Getting Started

Documents

We have found it very helpful to give clients a head start on collecting the usual necessary financial disclosure documents.  It can give you more time to root around to locate these papers.  Sometimes, if you haven't begun living separate and apart, it can help you realize what you might not want to "leave home without".

FAMILY LAW – Relevant Documents to Collect

  • The more of these documents you are able to collect, organize and provide to me – the better. 
  • Don’t panic if you can’t locate them or if you are unable to access them.
  • Your spouse will be required to find the same papers, so if you come across theirs in your search, keep them separate and after we take a copy we will be sure to provide them with their documents.
  • Ensure that you have discussed your “Date of Separation” with your lawyer before starting your document gathering.

Income Documents (Gather any that are applicable)

  1. Proof of your salary (such as pay cheque stubs) for most recent three months;
  2. Employment Contract, Collective Agreement or Employment Handbook with employment benefits;
  3. If self-employed, your income statement and balance sheet for the past three years, and an indication of how you draw cash out of your business (how much, how often, etc.).  We will also need to know about everything you “expense” through the business (car, cell phone, part of house, etc.).  You will also likely be asked for your banking records and credit card statements for those three years as well;
  4. Tax returns (your copy of your T1 General form) for the past 3 years, including T-4’s, T-5’s, along with the Notice of Assessment for each of those years.  If you haven’t got them and your spouse hasn’t got yours, sign the CCRA consent form and get it back to our office right away so we can get your tax information;

Documents about Asset Values and Debt Balances

  1. Bank Statements for any bank accounts you have (or had) for the three months before and the three months after your date of separation.  If you are still cohabiting with your spouse, get the last three months statements, pass book and cancelled cheques, if applicable;
  2. RRSP Statements, for the same period;
  3. Statements of your non-registered investment accounts, or any GIC, T-Bill or other paper assets, for the same period;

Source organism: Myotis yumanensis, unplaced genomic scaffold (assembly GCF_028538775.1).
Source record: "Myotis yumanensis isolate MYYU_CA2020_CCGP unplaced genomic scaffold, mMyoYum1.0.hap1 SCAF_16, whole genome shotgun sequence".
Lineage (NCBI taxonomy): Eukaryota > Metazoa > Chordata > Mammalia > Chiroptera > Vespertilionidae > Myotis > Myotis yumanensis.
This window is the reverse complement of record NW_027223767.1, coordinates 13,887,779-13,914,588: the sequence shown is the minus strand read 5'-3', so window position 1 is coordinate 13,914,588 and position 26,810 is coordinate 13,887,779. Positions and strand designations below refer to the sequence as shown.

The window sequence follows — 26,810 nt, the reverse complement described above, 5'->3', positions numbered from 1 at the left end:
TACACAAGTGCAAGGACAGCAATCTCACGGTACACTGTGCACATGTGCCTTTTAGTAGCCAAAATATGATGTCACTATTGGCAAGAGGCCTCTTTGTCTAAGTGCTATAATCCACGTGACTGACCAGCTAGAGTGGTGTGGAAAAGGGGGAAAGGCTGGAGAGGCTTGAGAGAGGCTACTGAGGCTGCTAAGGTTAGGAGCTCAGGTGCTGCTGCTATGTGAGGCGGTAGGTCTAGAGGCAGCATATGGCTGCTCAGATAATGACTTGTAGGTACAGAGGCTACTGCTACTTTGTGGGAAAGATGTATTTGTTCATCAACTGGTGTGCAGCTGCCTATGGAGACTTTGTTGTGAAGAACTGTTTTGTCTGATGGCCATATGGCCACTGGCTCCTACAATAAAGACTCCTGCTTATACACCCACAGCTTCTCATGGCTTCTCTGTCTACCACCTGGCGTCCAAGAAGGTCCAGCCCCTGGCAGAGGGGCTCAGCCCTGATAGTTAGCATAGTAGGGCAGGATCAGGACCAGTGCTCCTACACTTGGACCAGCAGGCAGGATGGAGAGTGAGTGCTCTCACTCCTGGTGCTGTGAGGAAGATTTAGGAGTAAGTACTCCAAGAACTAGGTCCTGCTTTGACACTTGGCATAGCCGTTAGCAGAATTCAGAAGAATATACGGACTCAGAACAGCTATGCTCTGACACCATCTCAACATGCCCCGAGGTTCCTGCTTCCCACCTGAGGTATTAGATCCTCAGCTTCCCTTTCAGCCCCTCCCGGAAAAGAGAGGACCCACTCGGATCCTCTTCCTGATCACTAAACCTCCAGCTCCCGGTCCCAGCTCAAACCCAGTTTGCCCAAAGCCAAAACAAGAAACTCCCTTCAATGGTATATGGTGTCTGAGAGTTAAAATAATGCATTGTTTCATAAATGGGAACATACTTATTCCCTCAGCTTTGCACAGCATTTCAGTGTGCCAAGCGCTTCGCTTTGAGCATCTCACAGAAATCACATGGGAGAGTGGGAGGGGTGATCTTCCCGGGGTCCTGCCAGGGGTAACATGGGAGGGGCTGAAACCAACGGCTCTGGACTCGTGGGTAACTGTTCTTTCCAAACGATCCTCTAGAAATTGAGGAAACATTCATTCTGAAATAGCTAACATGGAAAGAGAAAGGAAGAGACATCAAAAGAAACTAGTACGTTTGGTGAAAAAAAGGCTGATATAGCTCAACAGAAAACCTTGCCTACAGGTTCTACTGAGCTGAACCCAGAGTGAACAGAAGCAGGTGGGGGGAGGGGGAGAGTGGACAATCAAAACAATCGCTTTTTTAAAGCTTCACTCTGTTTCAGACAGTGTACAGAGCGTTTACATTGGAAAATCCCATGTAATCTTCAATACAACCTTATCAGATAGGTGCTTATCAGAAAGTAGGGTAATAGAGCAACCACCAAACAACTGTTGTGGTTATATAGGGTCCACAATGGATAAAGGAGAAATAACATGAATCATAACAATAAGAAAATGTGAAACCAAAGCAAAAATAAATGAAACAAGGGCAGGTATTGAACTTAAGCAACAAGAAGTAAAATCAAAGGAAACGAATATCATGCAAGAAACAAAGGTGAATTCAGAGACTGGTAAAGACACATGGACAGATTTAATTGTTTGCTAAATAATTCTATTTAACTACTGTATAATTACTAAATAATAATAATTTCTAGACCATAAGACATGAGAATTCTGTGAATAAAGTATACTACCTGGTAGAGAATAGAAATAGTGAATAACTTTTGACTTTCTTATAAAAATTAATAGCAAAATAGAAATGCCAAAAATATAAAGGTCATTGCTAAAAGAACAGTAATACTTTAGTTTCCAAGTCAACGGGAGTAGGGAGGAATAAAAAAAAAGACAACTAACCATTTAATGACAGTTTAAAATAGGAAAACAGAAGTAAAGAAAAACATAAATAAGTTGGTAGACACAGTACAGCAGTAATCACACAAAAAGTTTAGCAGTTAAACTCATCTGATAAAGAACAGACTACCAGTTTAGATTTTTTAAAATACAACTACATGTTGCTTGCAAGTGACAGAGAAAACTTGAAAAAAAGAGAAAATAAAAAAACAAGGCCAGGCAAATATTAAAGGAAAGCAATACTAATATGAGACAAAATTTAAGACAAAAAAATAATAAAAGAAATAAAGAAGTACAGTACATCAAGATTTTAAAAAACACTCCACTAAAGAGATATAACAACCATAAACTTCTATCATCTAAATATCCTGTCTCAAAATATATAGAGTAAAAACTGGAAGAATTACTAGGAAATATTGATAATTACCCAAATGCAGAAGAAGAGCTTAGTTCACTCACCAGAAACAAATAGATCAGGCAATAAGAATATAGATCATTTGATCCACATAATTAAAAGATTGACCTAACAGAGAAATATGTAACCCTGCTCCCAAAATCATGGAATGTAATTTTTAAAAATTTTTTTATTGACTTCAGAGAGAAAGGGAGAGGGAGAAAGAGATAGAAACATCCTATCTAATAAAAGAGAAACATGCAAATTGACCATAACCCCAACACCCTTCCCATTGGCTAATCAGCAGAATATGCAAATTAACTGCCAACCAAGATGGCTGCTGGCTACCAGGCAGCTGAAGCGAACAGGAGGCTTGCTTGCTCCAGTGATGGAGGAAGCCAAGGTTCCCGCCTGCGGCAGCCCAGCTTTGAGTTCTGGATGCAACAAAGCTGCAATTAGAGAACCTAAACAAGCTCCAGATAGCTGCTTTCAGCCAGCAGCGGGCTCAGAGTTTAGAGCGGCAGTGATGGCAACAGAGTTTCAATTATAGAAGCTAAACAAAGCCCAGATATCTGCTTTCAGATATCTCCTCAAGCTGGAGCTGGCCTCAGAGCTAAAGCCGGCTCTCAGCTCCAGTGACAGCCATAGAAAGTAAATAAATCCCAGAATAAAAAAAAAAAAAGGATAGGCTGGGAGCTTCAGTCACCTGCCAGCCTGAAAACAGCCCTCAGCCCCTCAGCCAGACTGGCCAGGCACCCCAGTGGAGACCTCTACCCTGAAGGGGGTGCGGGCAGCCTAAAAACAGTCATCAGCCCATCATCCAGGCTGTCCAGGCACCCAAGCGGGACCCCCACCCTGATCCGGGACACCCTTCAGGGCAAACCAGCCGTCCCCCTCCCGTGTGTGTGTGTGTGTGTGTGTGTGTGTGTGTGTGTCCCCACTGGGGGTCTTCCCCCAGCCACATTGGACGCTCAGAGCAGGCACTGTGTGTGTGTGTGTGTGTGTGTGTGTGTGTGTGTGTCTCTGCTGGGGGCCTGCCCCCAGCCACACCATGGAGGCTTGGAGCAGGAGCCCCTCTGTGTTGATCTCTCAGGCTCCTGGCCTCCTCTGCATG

4. Credit card statements for any active credit cards and store charge cards;
  5. Statements of any line of credit, overdraft or other credit facility on which money is still owing;
  6. Your last annual mortgage statement, plus the terms of your mortgage now (balance owing, rate, renewal date, monthly payment amount);
  7. Current employment pension plan statement (most recent and most detailed statement available);
  8. Written statement (e-mail is acceptable) from your employer about what accumulated employment benefits (banked sick leave, annual leave, vacation, termination or severance pay) you may have had on the date of separation.  This likely requires an inquiry with your company’s HR department or officer;
  9. Insurance polices (whole life, term life, long term disability, mortgage insurance), with any “cash surrender value” statements for whole life insurance;
  10. Any house appraisal or other documents about value (MPAC, etc.);
  11. Inventory list of contents of any safety deposit box;
  12. List of denominations, coupons, and residual value of any bonds;
  13. List of any other real estate other than your primary residence, such as cottages, or commercial property, any part or whole interest in any other property – and any documents that may help us determine the value of that property;
  14. Any “Net Worth” statement provided to bank in the last three years;
  15. Details of any stock options, warrants, along with associated terms and restrictions – along with current market value of the shares;
  16. List of vehicles, with appraisals, if you have them, if you don’t, attempt to get an approximate value from the internet, at www.autotrader.ca (Value Finder) or www.kbb.com (use 14240 as a zip code – Buffalo, NY).  Don’t forget to convert the US$ for the kbb.com values (any major Canadian bank site has a currency converter);
  17. Jewelry and art appraisals, if you have them;
  18. Copy of any Personal Guarantees you have signed;

Other Important Papers

  1. Marriage Licence/ Marriage Certificate – the original if you have it;
  2. Any court papers, court orders, or separation agreements relating to any earlier marriage, and any pre-nuptual agreement, marriage contract or other agreements relating to this relationship;
  3. (This one is sometimes tough) Any information you may have about what assets, debts or property you owned on the day before you got married – so things you brought into the marriage such as bank accounts, cars, bonds, RRSPs, etc. and what those things may have been worth.  If you don’t have documents then estimate.  This does not include any gifts you received on your wedding.
  4. Anything else you think may be relevant or helpful.

The general rule is that if you think it might be relevant or helpful – bring it in and let’s look at it. It is better to bring to have a bunch of documents we really don’t need than not have a really helpful document because you decided it wasn’t useful and left it at home.

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